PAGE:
Research on presidential election outcomes by Associate Professor of Sociology Renee Monson and Associate Professor of Economics Jo Beth Mertens appears in the current issue of The Sociological Quarterly. Their article “All in the Family: Red States Blue States and Postmodern Family Patterns 2000 and 2004” argues that state-level patterns of postmodern family formation are powerful predictors of the red state/blue state maps of the 2000 and 2004 presidential elections. A state’s rates of father absent families and small or delayed families were better predictors of the presidential election outcomes in those years than the health of a state’s economy or the composition of its population, according to Monson and Mertens.
The article can be found online. [http://www.wiley.com/bw/journal.asp?ref=0038-0253]
Monson and Mertens began talking about this project in the spring and summer of 2005 in the wake of President Bush’s re-election. They presented some of their initial findings about the 2000 election at the Eastern Sociological Society annual meeting in Boston in 2006; after conducting further research they presented their findings on the 2000 and 2004 elections at the American Sociological Society annual meeting in San Francisco in 2009. Monson and Mertens currently are extending their research to examine the state-by-state results of the 2008 presidential election.
“I think what people find most surprising about our research is that it is counter-intuitive: it is red states (not blue states) that tend to have higher rates of absent father families (e.g., higher rates of teen births, higher rates of families headed by single mothers, etc.),” explains Monson. “We think this may be because of what sociologists refer to as an ecological fallacy; that is, although single mothers themselves tend to vote Democrat, voters in states with higher rates of single-mother families tend to vote Republican. In our current research, we are merging our state-level data with exit poll data to see if there is support for this hypothesis.”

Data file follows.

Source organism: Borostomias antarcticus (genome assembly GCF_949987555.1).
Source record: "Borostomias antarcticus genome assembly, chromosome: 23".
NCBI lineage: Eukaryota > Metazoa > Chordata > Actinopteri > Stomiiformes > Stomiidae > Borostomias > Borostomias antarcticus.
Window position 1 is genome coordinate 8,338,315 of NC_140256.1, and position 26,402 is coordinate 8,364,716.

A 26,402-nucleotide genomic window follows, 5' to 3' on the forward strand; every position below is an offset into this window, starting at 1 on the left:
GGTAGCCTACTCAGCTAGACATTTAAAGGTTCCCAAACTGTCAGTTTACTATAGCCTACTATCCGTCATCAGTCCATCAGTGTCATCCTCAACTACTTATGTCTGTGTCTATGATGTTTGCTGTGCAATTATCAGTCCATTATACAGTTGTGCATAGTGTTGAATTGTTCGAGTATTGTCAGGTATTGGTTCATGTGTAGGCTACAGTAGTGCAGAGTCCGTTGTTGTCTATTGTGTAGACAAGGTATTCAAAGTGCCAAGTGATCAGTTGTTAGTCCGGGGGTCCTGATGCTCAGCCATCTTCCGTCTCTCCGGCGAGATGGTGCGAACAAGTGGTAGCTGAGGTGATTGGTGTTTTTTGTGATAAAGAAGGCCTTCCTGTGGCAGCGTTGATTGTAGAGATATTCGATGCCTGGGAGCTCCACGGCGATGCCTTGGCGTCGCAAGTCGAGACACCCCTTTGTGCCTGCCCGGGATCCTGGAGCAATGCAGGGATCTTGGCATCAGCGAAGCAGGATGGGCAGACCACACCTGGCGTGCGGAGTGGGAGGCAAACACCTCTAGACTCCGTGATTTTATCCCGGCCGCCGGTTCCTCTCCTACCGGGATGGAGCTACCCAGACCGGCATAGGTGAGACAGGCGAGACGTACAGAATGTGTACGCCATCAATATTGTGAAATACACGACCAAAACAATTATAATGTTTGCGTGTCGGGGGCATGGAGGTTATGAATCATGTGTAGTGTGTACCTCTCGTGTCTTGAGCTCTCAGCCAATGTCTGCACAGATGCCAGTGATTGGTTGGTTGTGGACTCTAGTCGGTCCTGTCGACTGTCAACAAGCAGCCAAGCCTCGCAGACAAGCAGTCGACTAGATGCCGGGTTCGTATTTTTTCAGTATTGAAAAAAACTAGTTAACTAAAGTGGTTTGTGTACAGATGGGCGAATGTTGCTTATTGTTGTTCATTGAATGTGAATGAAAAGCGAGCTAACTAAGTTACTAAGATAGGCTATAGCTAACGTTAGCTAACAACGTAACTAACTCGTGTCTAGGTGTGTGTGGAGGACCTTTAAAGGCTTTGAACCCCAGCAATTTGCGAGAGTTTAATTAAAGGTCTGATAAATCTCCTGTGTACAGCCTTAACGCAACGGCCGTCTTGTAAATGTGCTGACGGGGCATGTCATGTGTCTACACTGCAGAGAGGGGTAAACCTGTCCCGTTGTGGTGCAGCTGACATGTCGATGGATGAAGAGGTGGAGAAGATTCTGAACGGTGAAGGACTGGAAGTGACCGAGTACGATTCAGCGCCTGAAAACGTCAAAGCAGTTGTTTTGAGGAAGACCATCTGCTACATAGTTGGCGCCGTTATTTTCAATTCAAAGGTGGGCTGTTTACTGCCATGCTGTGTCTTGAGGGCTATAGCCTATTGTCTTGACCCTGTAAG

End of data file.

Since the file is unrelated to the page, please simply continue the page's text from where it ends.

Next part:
In 2010, Monson received the HWS Faculty Prize for excellence in teaching. Monson previously has conducted research on how U.S. welfare reform and child support policies affect the social organization of paid work, unpaid work and sexuality.
Having joined the faculty in 1998 after teaching at University of Wisconsin and Oberlin College, Monson has published in anthologies and peer reviewed journals, including Work, Welfare, and Politics in the Wake of Reform; Making Men Into Fathers: Men, Masculinities and the Social Politics of Fatherhood; and Gender & Society.
Monson received her Ph.D. from the University of Wisconsin at Madison, her M.A. from the University of Minnesota and her B.A. from Oberlin College.
Mertens was named New York Professor of the Year by the Carnegie Foundation for the Advancement of Teaching and the Council for Advancement and Support of Education in 2005. She regularly teaches courses in public finance and labor economics, and may be best known on campus for “Sports Economics,” a challenging upper-level course she created, which includes lessons on how free agency does not make sports leagues less competitive, and political positions on private funding for sports stadium projects. She was recently named Chi Phi Fraternity Faculty Advisor of the Year for the 2010-2011 academic year.
Mertens has served as consultant on tax policy to many countries, working for USAID, the World Bank and the International Monetary Fund. She has served the U.S. Treasury Department as senior tax adviser to the Federation of Bosnia and Herzegovina, and was the U.S. Treasury resident advisor to the Ministry of Finance in both Ukraine and Russia. She has published in peer review journals including Public Finance and Management and Public Budgeting and Finance. In April of 2011, she was invited to present a talk on teaching at The Christian A. Johnson “Excellence in Teaching” Conference at Hamilton College.
Mertens holds a bachelor’s degree from the University of Arkansas at Fayetteville, a master’s degree from Duke University and a Ph.D. from Emory University.